You don’t begin. You begin and stop. You don’t resume. You believe that without directions, you are lost.
Writing is hard work. If you’re lucky, you remember when writing seemed to pour through you. You were a conduit. You didn’t need to think, and if you did think, the writing seemed to go flat. Now, there is a deadly disease everywhere. Even a routine shopping trip requires thought. And, your time on the internet muffles your body’s senses. Yes, I am writing here about myself on a late May afternoon in 2021.
A week ago, I saw this hand lettered sign. Normality is a paved road – comfortable but no flowers grow. —Vincent Van Gogh. I took a photo of the sign and my shadow – and I felt grief. For twenty-eight years – especially when the writing wasn’t coming through – I walked an unmarked and washboarded dirt road near where I lived. Most of the time, I saw no-one. Some of the time, I saw elk or deer or a coyote. I felt more fully alive than I ever had.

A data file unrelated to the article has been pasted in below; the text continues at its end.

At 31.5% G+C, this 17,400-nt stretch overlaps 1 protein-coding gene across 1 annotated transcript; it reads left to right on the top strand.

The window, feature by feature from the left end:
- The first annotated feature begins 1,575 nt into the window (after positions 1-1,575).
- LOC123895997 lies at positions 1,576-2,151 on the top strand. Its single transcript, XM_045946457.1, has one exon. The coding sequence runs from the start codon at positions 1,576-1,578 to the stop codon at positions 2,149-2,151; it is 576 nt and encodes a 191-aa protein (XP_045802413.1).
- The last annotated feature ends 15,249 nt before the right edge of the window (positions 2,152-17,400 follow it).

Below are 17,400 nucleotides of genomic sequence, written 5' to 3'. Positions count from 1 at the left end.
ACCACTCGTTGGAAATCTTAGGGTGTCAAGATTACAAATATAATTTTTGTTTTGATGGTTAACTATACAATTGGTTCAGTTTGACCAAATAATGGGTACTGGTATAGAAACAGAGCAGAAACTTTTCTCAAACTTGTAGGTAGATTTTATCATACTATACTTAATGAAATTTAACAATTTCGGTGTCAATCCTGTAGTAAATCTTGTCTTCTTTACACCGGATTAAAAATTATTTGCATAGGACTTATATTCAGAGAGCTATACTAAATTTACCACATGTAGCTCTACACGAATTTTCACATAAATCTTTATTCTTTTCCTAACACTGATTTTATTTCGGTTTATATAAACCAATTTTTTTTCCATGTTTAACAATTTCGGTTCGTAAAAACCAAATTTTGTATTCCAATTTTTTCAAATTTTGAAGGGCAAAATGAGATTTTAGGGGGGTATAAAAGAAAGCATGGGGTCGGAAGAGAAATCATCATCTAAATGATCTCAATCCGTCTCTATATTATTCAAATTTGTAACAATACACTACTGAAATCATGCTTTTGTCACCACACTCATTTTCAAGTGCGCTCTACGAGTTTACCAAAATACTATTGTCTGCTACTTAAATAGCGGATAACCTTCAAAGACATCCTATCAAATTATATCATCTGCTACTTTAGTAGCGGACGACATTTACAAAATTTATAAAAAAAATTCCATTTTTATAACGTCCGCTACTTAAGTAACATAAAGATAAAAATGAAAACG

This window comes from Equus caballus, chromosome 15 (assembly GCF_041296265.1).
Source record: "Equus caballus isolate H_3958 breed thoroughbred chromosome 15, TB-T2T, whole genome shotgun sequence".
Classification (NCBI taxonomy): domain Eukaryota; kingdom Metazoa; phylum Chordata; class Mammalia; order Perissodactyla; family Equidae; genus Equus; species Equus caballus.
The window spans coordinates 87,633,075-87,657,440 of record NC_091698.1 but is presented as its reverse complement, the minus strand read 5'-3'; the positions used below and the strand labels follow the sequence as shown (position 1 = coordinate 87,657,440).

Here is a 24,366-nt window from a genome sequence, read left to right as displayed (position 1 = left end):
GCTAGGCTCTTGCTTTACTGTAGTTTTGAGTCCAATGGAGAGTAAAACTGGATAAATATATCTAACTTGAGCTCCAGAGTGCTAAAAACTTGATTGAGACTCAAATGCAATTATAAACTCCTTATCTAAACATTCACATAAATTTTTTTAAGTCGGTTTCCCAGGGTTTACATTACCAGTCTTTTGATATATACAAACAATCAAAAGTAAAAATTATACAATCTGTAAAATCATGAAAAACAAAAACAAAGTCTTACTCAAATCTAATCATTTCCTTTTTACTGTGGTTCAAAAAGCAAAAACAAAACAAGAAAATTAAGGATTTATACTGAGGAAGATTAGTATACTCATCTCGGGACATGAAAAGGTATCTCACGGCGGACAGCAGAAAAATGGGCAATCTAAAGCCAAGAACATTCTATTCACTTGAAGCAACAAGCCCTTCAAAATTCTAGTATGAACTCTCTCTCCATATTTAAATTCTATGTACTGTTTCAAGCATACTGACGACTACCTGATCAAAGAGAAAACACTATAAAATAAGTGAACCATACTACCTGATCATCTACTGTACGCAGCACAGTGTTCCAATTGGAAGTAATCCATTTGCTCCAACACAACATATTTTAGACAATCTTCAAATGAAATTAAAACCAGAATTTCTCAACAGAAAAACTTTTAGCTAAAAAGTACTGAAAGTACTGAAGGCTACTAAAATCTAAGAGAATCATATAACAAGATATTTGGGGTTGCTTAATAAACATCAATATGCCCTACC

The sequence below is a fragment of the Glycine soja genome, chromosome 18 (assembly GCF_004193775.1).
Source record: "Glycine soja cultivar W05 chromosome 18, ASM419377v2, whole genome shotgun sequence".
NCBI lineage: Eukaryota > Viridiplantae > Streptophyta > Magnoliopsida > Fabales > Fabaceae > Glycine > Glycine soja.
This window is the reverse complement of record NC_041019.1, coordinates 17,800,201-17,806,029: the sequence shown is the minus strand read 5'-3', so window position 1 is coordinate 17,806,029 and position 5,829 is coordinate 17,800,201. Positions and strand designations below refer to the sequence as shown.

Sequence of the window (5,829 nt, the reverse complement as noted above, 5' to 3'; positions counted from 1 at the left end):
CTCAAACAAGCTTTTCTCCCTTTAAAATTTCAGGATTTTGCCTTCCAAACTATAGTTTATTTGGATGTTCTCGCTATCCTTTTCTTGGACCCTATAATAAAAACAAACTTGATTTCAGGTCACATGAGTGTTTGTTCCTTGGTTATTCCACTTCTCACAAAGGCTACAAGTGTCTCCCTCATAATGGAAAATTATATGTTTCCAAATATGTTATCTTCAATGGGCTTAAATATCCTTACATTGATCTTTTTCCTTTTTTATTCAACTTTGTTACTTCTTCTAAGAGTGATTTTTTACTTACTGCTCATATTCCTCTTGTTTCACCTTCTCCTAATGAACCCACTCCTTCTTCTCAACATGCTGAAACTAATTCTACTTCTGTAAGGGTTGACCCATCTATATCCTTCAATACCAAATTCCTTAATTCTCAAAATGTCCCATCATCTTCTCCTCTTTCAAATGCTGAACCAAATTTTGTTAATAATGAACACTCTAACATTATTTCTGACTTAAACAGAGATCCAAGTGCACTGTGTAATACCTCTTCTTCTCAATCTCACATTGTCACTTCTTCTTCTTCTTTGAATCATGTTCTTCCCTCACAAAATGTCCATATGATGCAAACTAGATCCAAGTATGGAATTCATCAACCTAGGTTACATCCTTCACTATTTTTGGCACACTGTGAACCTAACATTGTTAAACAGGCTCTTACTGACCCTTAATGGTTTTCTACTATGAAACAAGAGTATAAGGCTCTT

Now, the road is half-paved. I know the day is coming when it will be all paved. Now, off road vehicles tear down the road at all hours. The wildflowers alongside the road are covered in dust. I haven’t seen any wildlife since the ORV occupation began. And at twilight, the once sweet unbroken gloom is pierced by the security lights of the new mansions built in the once serene forest. I feel less than a shadow. I am a woman exiled by solastalgia; made a stranger from her home – and herself by voracious change*.
*Where the pain of nostalgia arises from moving away, the pain of solastalgia tends to be irreversible. —Underland, by Robert MacFarlane
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